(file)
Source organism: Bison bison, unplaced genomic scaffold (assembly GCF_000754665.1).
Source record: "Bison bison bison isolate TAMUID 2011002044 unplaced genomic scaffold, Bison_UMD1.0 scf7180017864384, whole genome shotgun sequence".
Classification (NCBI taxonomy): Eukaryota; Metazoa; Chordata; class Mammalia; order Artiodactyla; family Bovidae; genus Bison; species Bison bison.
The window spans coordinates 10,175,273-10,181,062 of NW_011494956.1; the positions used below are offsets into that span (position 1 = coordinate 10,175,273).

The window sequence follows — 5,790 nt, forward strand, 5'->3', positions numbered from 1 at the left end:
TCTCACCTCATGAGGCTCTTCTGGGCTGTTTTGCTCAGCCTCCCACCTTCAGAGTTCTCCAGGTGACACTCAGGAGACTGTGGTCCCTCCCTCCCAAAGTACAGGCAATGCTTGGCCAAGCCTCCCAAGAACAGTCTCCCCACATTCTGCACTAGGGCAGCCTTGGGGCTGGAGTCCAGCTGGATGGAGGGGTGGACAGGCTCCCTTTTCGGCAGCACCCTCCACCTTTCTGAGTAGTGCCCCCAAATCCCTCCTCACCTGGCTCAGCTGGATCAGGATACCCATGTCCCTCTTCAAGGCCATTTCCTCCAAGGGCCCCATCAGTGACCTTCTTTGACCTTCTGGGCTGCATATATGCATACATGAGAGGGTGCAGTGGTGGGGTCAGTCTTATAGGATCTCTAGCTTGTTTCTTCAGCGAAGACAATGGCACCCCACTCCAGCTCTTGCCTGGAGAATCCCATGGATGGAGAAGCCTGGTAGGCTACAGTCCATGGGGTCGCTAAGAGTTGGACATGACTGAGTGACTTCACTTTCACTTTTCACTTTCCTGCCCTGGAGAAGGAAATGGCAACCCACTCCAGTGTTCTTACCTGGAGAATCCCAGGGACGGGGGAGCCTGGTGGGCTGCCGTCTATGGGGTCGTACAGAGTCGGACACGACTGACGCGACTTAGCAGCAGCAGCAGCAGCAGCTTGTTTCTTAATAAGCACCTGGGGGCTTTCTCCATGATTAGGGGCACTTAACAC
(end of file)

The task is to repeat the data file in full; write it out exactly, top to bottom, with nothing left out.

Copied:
Source organism: Bison bison, unplaced genomic scaffold (assembly GCF_000754665.1).
Source record: "Bison bison bison isolate TAMUID 2011002044 unplaced genomic scaffold, Bison_UMD1.0 scf7180017864384, whole genome shotgun sequence".
Classification (NCBI taxonomy): Eukaryota; Metazoa; Chordata; class Mammalia; order Artiodactyla; family Bovidae; genus Bison; species Bison bison.
The window spans coordinates 10,175,273-10,181,062 of NW_011494956.1; the positions used below are offsets into that span (position 1 = coordinate 10,175,273).

The window sequence follows — 5,790 nt, forward strand, 5'->3', positions numbered from 1 at the left end:
TCTCACCTCATGAGGCTCTTCTGGGCTGTTTTGCTCAGCCTCCCACCTTCAGAGTTCTCCAGGTGACACTCAGGAGACTGTGGTCCCTCCCTCCCAAAGTACAGGCAATGCTTGGCCAAGCCTCCCAAGAACAGTCTCCCCACATTCTGCACTAGGGCAGCCTTGGGGCTGGAGTCCAGCTGGATGGAGGGGTGGACAGGCTCCCTTTTCGGCAGCACCCTCCACCTTTCTGAGTAGTGCCCCCAAATCCCTCCTCACCTGGCTCAGCTGGATCAGGATACCCATGTCCCTCTTCAAGGCCATTTCCTCCAAGGGCCCCATCAGTGACCTTCTTTGACCTTCTGGGCTGCATATATGCATACATGAGAGGGTGCAGTGGTGGGGTCAGTCTTATAGGATCTCTAGCTTGTTTCTTCAGCGAAGACAATGGCACCCCACTCCAGCTCTTGCCTGGAGAATCCCATGGATGGAGAAGCCTGGTAGGCTACAGTCCATGGGGTCGCTAAGAGTTGGACATGACTGAGTGACTTCACTTTCACTTTTCACTTTCCTGCCCTGGAGAAGGAAATGGCAACCCACTCCAGTGTTCTTACCTGGAGAATCCCAGGGACGGGGGAGCCTGGTGGGCTGCCGTCTATGGGGTCGTACAGAGTCGGACACGACTGACGCGACTTAGCAGCAGCAGCAGCAGCAGCTTGTTTCTTAATAAGCACCTGGGGGCTTTCTCCATGATTAGGGGCACTTAACAC